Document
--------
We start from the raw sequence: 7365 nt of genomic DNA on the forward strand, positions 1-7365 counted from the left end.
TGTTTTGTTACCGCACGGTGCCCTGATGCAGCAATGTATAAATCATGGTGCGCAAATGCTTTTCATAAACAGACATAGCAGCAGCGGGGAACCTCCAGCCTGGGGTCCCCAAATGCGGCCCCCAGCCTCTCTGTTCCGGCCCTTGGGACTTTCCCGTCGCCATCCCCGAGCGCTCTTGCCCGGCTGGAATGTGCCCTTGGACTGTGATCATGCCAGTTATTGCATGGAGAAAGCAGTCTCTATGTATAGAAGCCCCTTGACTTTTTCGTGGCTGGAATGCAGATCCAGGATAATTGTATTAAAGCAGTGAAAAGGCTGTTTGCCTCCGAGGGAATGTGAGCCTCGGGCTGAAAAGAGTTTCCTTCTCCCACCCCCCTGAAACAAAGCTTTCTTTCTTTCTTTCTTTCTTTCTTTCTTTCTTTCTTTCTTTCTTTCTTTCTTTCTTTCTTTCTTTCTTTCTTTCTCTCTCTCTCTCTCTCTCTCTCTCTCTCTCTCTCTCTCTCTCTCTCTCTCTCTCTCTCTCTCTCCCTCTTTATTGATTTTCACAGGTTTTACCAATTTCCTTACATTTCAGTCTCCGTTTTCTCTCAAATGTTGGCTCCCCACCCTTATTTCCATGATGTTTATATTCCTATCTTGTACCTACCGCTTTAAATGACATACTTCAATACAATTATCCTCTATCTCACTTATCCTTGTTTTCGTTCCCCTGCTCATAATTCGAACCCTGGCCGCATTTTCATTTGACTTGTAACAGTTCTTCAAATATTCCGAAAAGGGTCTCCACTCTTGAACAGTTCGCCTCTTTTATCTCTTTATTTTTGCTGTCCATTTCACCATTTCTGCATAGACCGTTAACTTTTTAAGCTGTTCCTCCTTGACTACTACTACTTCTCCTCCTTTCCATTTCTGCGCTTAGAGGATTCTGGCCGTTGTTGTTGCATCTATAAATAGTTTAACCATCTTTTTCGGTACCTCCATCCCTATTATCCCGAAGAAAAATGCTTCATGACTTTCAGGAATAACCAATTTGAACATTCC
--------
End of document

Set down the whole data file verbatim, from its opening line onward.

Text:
We start from the raw sequence: 7365 nt of genomic DNA on the forward strand, positions 1-7365 counted from the left end.
TGTTTTGTTACCGCACGGTGCCCTGATGCAGCAATGTATAAATCATGGTGCGCAAATGCTTTTCATAAACAGACATAGCAGCAGCGGGGAACCTCCAGCCTGGGGTCCCCAAATGCGGCCCCCAGCCTCTCTGTTCCGGCCCTTGGGACTTTCCCGTCGCCATCCCCGAGCGCTCTTGCCCGGCTGGAATGTGCCCTTGGACTGTGATCATGCCAGTTATTGCATGGAGAAAGCAGTCTCTATGTATAGAAGCCCCTTGACTTTTTCGTGGCTGGAATGCAGATCCAGGATAATTGTATTAAAGCAGTGAAAAGGCTGTTTGCCTCCGAGGGAATGTGAGCCTCGGGCTGAAAAGAGTTTCCTTCTCCCACCCCCCTGAAACAAAGCTTTCTTTCTTTCTTTCTTTCTTTCTTTCTTTCTTTCTTTCTTTCTTTCTTTCTTTCTTTCTTTCTTTCTTTCTTTCTCTCTCTCTCTCTCTCTCTCTCTCTCTCTCTCTCTCTCTCTCTCTCTCTCTCTCTCTCTCTCTCCCTCTTTATTGATTTTCACAGGTTTTACCAATTTCCTTACATTTCAGTCTCCGTTTTCTCTCAAATGTTGGCTCCCCACCCTTATTTCCATGATGTTTATATTCCTATCTTGTACCTACCGCTTTAAATGACATACTTCAATACAATTATCCTCTATCTCACTTATCCTTGTTTTCGTTCCCCTGCTCATAATTCGAACCCTGGCCGCATTTTCATTTGACTTGTAACAGTTCTTCAAATATTCCGAAAAGGGTCTCCACTCTTGAACAGTTCGCCTCTTTTATCTCTTTATTTTTGCTGTCCATTTCACCATTTCTGCATAGACCGTTAACTTTTTAAGCTGTTCCTCCTTGACTACTACTACTTCTCCTCCTTTCCATTTCTGCGCTTAGAGGATTCTGGCCGTTGTTGTTGCATCTATAAATAGTTTAACCATCTTTTTCGGTACCTCCATCCCTATTATCCCGAAGAAAAATGCTTCATGACTTTCAGGAATAACCAATTTGAACATTCC